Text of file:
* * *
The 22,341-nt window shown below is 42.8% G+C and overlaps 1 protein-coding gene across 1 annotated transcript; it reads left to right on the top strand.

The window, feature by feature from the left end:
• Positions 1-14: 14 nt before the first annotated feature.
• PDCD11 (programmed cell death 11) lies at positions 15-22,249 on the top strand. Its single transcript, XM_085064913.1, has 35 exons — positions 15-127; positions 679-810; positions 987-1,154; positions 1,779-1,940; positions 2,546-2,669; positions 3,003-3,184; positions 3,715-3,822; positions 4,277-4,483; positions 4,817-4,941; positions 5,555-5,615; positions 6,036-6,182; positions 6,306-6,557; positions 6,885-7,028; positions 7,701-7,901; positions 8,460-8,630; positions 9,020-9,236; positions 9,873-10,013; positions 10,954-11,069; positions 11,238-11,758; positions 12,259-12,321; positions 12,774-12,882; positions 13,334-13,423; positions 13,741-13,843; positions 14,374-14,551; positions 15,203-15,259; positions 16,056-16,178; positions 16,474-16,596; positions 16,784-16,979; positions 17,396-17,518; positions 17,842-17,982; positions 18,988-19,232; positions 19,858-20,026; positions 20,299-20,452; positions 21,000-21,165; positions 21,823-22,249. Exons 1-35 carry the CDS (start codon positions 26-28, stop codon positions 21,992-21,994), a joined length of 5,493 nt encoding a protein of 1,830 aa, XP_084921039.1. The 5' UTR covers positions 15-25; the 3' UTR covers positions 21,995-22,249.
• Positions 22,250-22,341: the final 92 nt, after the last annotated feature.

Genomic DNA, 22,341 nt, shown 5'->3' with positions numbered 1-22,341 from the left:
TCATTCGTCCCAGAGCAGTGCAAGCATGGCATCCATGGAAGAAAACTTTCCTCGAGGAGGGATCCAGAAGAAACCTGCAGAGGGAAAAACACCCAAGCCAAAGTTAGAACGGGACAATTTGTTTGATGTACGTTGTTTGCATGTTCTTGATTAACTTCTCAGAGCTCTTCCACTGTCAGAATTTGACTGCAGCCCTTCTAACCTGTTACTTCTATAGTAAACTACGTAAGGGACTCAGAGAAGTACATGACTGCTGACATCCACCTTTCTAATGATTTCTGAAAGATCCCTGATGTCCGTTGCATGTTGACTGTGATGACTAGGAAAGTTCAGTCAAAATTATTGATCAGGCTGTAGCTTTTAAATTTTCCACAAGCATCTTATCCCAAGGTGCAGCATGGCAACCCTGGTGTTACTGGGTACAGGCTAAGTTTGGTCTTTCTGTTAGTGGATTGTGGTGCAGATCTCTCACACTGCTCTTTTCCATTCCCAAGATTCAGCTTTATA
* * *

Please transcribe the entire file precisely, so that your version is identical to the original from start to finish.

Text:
The 22,341-nt window shown below is 42.8% G+C and overlaps 1 protein-coding gene across 1 annotated transcript; it reads left to right on the top strand.

The window, feature by feature from the left end:
• Positions 1-14: 14 nt before the first annotated feature.
• PDCD11 (programmed cell death 11) lies at positions 15-22,249 on the top strand. Its single transcript, XM_085064913.1, has 35 exons — positions 15-127; positions 679-810; positions 987-1,154; positions 1,779-1,940; positions 2,546-2,669; positions 3,003-3,184; positions 3,715-3,822; positions 4,277-4,483; positions 4,817-4,941; positions 5,555-5,615; positions 6,036-6,182; positions 6,306-6,557; positions 6,885-7,028; positions 7,701-7,901; positions 8,460-8,630; positions 9,020-9,236; positions 9,873-10,013; positions 10,954-11,069; positions 11,238-11,758; positions 12,259-12,321; positions 12,774-12,882; positions 13,334-13,423; positions 13,741-13,843; positions 14,374-14,551; positions 15,203-15,259; positions 16,056-16,178; positions 16,474-16,596; positions 16,784-16,979; positions 17,396-17,518; positions 17,842-17,982; positions 18,988-19,232; positions 19,858-20,026; positions 20,299-20,452; positions 21,000-21,165; positions 21,823-22,249. Exons 1-35 carry the CDS (start codon positions 26-28, stop codon positions 21,992-21,994), a joined length of 5,493 nt encoding a protein of 1,830 aa, XP_084921039.1. The 5' UTR covers positions 15-25; the 3' UTR covers positions 21,995-22,249.
• Positions 22,250-22,341: the final 92 nt, after the last annotated feature.

Genomic DNA, 22,341 nt, shown 5'->3' with positions numbered 1-22,341 from the left:
TCATTCGTCCCAGAGCAGTGCAAGCATGGCATCCATGGAAGAAAACTTTCCTCGAGGAGGGATCCAGAAGAAACCTGCAGAGGGAAAAACACCCAAGCCAAAGTTAGAACGGGACAATTTGTTTGATGTACGTTGTTTGCATGTTCTTGATTAACTTCTCAGAGCTCTTCCACTGTCAGAATTTGACTGCAGCCCTTCTAACCTGTTACTTCTATAGTAAACTACGTAAGGGACTCAGAGAAGTACATGACTGCTGACATCCACCTTTCTAATGATTTCTGAAAGATCCCTGATGTCCGTTGCATGTTGACTGTGATGACTAGGAAAGTTCAGTCAAAATTATTGATCAGGCTGTAGCTTTTAAATTTTCCACAAGCATCTTATCCCAAGGTGCAGCATGGCAACCCTGGTGTTACTGGGTACAGGCTAAGTTTGGTCTTTCTGTTAGTGGATTGTGGTGCAGATCTCTCACACTGCTCTTTTCCATTCCCAAGATTCAGCTTTATA